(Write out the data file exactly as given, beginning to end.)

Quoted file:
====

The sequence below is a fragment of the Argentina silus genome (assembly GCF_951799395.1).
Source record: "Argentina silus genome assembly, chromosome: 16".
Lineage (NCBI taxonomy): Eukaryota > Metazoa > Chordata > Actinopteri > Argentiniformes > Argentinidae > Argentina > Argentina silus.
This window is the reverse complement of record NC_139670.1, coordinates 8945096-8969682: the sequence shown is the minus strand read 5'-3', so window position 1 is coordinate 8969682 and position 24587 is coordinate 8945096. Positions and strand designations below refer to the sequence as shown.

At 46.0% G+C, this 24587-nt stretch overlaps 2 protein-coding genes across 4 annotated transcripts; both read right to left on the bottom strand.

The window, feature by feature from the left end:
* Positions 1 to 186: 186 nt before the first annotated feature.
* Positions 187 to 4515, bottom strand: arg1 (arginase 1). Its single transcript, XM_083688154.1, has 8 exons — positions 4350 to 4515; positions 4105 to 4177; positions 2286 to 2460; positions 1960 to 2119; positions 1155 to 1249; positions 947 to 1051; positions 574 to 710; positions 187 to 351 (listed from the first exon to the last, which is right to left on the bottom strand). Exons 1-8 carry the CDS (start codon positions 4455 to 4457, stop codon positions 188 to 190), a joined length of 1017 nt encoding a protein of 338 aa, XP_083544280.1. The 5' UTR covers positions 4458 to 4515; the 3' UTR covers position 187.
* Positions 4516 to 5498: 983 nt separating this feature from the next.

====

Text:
The sequence below is a fragment of the Argentina silus genome (assembly GCF_951799395.1).
Source record: "Argentina silus genome assembly, chromosome: 16".
Lineage (NCBI taxonomy): Eukaryota > Metazoa > Chordata > Actinopteri > Argentiniformes > Argentinidae > Argentina > Argentina silus.
This window is the reverse complement of record NC_139670.1, coordinates 8945096-8969682: the sequence shown is the minus strand read 5'-3', so window position 1 is coordinate 8969682 and position 24587 is coordinate 8945096. Positions and strand designations below refer to the sequence as shown.

At 46.0% G+C, this 24587-nt stretch overlaps 2 protein-coding genes across 4 annotated transcripts; both read right to left on the bottom strand.

The window, feature by feature from the left end:
* Positions 1 to 186: 186 nt before the first annotated feature.
* Positions 187 to 4515, bottom strand: arg1 (arginase 1). Its single transcript, XM_083688154.1, has 8 exons — positions 4350 to 4515; positions 4105 to 4177; positions 2286 to 2460; positions 1960 to 2119; positions 1155 to 1249; positions 947 to 1051; positions 574 to 710; positions 187 to 351 (listed from the first exon to the last, which is right to left on the bottom strand). Exons 1-8 carry the CDS (start codon positions 4455 to 4457, stop codon positions 188 to 190), a joined length of 1017 nt encoding a protein of 338 aa, XP_083544280.1. The 5' UTR covers positions 4458 to 4515; the 3' UTR covers position 187.
* Positions 4516 to 5498: 983 nt separating this feature from the next.